DRAMA; 1hr 35min (Spanish with subtitles)
STARRING: Laia Artigas, Paula Robles, Bruna Cusí, David Verdaguer
Little girl lost: Artigas
Whisked by night from her Barcelona home to a cosy country house, six-year-old Frida (Artigas) is a downcast observer of her unwanted new world. Her parents are dead and she must now find a new way forward with her Uncle Esteve (Verdaguer), his wife Marga (Cusi) and their four-year-old daughter, Anna (Robles), whose embracing nature is the light to the shade of a wary Frida’s withholding. Not only does she have a new, instant family to contend with but her actual parents’ history is shady, and this being the country, everyone is aware of some version of it. For Esteve and Marga, the challenges are manifold. They’re patently good people but Frida’s baggage weighs heavy.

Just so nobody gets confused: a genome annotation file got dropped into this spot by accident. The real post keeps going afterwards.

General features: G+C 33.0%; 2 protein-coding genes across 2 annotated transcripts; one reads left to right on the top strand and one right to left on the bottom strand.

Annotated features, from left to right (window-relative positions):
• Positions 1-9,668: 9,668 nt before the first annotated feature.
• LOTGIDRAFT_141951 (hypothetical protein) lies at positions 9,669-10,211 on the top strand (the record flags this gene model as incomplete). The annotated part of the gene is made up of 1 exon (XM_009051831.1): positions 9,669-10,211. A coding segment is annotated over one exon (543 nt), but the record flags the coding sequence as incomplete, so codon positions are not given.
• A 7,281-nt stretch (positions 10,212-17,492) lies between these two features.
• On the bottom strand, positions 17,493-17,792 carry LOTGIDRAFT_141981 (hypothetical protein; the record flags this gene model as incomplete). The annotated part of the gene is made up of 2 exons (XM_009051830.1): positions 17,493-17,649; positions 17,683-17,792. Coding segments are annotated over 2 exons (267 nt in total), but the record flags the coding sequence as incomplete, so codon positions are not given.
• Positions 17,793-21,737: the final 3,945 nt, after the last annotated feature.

That writer-director Carla Simón’s award-winning debut belongs to its two, top-billed children makes poignant sense since the story is taken from her life. Both girls are acutely present without preciousness or overplaying: Robles is a total cutie, while Artigas, on whose narrow shoulders much of the emotional heft rests, conveys a sad ambiguity well beyond her years. Unstudied and episodic, Simón’s fluid scripting plays to their strengths in a sequence of vignettes from Frida’s shifting perspective, played out in an apparently Edenic seclusion.
The original Eden, of course, is notorious for its resident serpent. Whether Frida will come to fill a psychologically scarred version of that role or whether she’s a bereft and conflicted innocent in need of healing is a question that Simón’s reconfigured family is no rush to answer.